Harmony and Echo

Written and Illustrated by Brigette Barrager

Random House, 2022
Medium: Photoshop, Radiant Watercolor Ink

I have experienced anxiety all my life, but when I was a child there wasn’t language available to explain what I was feeling. Options for emotions were very basic – “happy”, “angry” or “sad”. If I felt overwhelmed and began crying, which I often did, the response from adults and peers was “What’s wrong? Why are you sad?” In truth the feelings were much more nuanced than that. 

I was interested in making a book about anxiety, with a particularly anxious character in the lead, which became Echo. Anxiety can be like an Echo – repeating the same thoughts over and over, being miserably focused on each tiny detail. The counterpart to that discordant anxiety is an easy going harmony – all things working in time, falling into place. And so, Harmony’s character arrived. Over the course of many long phone calls with my agent, we arrived at the concept of mermaids doing ballet, and how you could go about doing that, because what IS ballet if you have a tail instead of legs? The story came together only once I had the two characters to bounce off of each other.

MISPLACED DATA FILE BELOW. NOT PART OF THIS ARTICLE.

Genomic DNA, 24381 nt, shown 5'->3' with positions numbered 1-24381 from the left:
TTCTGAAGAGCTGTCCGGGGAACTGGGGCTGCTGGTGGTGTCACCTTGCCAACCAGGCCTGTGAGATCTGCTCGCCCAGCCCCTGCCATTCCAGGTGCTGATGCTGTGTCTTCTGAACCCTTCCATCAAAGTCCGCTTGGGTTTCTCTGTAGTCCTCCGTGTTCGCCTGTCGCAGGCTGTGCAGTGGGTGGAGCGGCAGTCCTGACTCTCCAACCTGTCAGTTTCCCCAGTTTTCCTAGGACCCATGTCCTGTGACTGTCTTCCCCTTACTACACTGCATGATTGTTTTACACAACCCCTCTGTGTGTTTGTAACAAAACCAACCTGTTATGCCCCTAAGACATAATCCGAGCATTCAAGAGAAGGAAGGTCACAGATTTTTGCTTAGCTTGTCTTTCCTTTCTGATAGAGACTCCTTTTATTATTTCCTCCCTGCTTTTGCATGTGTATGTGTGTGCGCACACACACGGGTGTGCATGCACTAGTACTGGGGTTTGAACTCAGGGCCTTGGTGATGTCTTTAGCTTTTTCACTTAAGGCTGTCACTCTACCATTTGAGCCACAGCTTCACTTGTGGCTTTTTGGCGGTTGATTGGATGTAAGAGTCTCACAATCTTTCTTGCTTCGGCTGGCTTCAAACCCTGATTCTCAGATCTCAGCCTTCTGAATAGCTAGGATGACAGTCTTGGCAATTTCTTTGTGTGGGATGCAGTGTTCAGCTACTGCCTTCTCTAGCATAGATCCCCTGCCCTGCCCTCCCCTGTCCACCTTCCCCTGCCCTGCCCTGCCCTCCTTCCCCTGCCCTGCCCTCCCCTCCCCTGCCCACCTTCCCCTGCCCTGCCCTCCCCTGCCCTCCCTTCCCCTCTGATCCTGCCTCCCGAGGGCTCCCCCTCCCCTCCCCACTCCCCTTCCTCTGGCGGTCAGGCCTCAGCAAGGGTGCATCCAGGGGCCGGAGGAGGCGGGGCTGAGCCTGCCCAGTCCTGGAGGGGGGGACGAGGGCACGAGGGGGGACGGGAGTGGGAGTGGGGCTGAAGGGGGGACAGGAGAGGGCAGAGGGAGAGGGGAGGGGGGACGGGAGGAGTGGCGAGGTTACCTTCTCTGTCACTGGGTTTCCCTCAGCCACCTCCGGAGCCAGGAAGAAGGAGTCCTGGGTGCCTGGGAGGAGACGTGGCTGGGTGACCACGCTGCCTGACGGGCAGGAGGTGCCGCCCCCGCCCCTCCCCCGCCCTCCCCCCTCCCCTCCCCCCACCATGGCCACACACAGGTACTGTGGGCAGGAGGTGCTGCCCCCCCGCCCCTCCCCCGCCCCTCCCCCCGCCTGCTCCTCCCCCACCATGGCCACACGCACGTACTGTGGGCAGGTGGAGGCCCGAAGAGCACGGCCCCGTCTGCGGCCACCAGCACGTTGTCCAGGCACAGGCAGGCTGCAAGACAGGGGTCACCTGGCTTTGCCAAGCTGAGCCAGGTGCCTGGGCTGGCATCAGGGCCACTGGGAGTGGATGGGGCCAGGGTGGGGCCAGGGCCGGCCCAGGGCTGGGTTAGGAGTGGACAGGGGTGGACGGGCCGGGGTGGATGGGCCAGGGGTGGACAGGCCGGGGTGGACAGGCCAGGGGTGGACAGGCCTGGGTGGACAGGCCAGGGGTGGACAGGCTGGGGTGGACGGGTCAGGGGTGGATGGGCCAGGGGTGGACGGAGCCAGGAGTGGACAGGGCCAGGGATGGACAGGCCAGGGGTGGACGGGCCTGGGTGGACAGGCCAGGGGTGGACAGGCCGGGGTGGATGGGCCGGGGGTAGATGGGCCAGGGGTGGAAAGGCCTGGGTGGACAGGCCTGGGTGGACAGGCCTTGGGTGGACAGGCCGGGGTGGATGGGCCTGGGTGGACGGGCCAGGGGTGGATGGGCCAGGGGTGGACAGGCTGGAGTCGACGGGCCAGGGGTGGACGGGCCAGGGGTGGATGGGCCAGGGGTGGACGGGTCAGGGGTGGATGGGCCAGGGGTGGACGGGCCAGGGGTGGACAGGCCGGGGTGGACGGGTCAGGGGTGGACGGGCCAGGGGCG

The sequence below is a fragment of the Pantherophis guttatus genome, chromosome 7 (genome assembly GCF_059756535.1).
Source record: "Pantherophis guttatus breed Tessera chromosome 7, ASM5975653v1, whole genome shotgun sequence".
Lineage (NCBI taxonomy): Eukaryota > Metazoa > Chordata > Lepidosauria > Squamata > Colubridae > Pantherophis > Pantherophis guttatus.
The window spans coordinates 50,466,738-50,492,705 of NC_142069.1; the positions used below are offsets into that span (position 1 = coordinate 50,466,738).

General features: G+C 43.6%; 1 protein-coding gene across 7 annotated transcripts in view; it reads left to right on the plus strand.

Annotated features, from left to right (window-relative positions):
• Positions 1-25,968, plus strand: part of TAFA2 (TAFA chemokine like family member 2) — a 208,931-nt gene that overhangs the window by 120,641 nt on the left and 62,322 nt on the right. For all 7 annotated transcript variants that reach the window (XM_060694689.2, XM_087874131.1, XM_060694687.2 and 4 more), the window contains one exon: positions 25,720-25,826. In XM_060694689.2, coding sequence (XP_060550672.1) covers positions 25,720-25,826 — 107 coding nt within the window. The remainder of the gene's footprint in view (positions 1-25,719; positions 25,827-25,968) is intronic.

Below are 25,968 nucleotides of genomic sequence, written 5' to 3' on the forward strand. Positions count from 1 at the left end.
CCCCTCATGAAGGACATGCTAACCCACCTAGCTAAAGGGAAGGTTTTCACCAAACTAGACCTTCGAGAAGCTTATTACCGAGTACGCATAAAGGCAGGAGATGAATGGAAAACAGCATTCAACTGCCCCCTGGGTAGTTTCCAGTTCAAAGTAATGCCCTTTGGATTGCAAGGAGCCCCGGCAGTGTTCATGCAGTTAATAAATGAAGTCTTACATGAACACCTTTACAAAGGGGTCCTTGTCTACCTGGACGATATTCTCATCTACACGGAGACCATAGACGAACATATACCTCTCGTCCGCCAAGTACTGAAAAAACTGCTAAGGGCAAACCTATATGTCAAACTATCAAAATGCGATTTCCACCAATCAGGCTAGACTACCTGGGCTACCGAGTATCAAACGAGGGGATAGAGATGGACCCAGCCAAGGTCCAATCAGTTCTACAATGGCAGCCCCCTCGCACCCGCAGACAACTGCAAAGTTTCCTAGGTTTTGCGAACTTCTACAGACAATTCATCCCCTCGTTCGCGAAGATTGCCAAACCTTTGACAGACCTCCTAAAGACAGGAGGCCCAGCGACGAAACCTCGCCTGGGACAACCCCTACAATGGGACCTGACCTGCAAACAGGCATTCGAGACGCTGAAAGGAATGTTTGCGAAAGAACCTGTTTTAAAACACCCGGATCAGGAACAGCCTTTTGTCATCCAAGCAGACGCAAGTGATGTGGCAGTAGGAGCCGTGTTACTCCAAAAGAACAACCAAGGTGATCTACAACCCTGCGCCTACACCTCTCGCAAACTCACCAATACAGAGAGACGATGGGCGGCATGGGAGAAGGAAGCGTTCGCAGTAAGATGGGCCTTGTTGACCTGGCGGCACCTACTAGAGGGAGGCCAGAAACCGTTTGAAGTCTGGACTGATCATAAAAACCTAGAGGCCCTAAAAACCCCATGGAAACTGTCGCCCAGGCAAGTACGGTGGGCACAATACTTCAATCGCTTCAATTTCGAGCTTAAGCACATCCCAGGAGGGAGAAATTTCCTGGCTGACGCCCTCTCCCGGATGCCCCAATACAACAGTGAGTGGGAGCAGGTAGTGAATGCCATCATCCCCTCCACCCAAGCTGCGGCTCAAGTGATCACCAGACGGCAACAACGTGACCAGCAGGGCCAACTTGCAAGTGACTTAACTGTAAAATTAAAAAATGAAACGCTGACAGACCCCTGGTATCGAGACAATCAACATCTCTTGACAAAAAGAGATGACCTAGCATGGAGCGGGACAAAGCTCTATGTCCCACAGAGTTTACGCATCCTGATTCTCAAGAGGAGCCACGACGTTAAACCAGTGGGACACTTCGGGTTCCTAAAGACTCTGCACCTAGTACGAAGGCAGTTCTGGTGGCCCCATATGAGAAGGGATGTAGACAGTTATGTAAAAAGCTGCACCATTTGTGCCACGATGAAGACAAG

Echo experienced a specific fear, and instead of Harmony glossing over it with platitudes (“You can do it!” etc), or demanding an explanation (“WHY are you upset?”) she remains by Echo’s side as they work through it. She says that Echo can take her hand if she finds herself in crisis. She offers her presence to her friend in a difficult moment. 

It’s hard to overstate the power of a gesture of friendship like that. It is perhaps one of the most beautiful things we can offer each other in a difficult moment…or any moment. I drew the sketches for Harmony and Echo while I was pregnant with my twins. It was pretty surreal to sit down to draw mermaids dancing underwater while feeling two girls swimming inside of me, with their nonstop kicks and hiccups. I had to stop working soon after the sketches were complete because swelling had caused my fingertips to become tingly, like they were asleep – a feeling that didn’t go away until after they were born. It was also the first final artwork that I completed after their birth. Looking back, I’m not exactly sure how I did that! I know I was breastfeeding while illustrating some pages (which is not as idyllic as it may sound).

Visually the “ballet” pages were inspired by Esther Williams films. She’s about as close to a real life mermaid as you can get!

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